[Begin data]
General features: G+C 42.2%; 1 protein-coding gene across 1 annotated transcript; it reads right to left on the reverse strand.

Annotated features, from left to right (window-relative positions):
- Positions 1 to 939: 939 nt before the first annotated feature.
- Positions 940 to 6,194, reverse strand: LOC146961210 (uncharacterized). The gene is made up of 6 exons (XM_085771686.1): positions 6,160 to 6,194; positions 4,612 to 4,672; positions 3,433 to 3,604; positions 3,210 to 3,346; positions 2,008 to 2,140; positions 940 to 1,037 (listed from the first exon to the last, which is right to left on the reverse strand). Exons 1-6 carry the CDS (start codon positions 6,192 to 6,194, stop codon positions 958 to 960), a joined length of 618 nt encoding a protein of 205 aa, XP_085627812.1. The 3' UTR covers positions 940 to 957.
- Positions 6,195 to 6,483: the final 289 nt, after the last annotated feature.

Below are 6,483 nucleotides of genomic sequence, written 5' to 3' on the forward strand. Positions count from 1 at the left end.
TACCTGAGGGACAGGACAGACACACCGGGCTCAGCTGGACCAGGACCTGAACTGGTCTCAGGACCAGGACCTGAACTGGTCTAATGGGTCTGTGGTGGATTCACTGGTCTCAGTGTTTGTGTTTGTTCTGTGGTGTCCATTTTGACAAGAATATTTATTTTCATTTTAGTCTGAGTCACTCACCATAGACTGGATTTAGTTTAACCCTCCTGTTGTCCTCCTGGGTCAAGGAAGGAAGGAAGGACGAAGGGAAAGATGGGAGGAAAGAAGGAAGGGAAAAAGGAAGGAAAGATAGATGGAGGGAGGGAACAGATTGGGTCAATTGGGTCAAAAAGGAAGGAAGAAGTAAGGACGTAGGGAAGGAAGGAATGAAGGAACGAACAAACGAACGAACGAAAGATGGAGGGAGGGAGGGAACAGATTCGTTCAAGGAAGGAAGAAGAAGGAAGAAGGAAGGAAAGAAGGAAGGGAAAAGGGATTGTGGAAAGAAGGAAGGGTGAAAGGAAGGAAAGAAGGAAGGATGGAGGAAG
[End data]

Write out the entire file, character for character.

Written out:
General features: G+C 42.2%; 1 protein-coding gene across 1 annotated transcript; it reads right to left on the reverse strand.

Annotated features, from left to right (window-relative positions):
- Positions 1 to 939: 939 nt before the first annotated feature.
- Positions 940 to 6,194, reverse strand: LOC146961210 (uncharacterized). The gene is made up of 6 exons (XM_085771686.1): positions 6,160 to 6,194; positions 4,612 to 4,672; positions 3,433 to 3,604; positions 3,210 to 3,346; positions 2,008 to 2,140; positions 940 to 1,037 (listed from the first exon to the last, which is right to left on the reverse strand). Exons 1-6 carry the CDS (start codon positions 6,192 to 6,194, stop codon positions 958 to 960), a joined length of 618 nt encoding a protein of 205 aa, XP_085627812.1. The 3' UTR covers positions 940 to 957.
- Positions 6,195 to 6,483: the final 289 nt, after the last annotated feature.

Below are 6,483 nucleotides of genomic sequence, written 5' to 3' on the forward strand. Positions count from 1 at the left end.
TACCTGAGGGACAGGACAGACACACCGGGCTCAGCTGGACCAGGACCTGAACTGGTCTCAGGACCAGGACCTGAACTGGTCTAATGGGTCTGTGGTGGATTCACTGGTCTCAGTGTTTGTGTTTGTTCTGTGGTGTCCATTTTGACAAGAATATTTATTTTCATTTTAGTCTGAGTCACTCACCATAGACTGGATTTAGTTTAACCCTCCTGTTGTCCTCCTGGGTCAAGGAAGGAAGGAAGGACGAAGGGAAAGATGGGAGGAAAGAAGGAAGGGAAAAAGGAAGGAAAGATAGATGGAGGGAGGGAACAGATTGGGTCAATTGGGTCAAAAAGGAAGGAAGAAGTAAGGACGTAGGGAAGGAAGGAATGAAGGAACGAACAAACGAACGAACGAAAGATGGAGGGAGGGAGGGAACAGATTCGTTCAAGGAAGGAAGAAGAAGGAAGAAGGAAGGAAAGAAGGAAGGGAAAAGGGATTGTGGAAAGAAGGAAGGGTGAAAGGAAGGAAAGAAGGAAGGATGGAGGAAG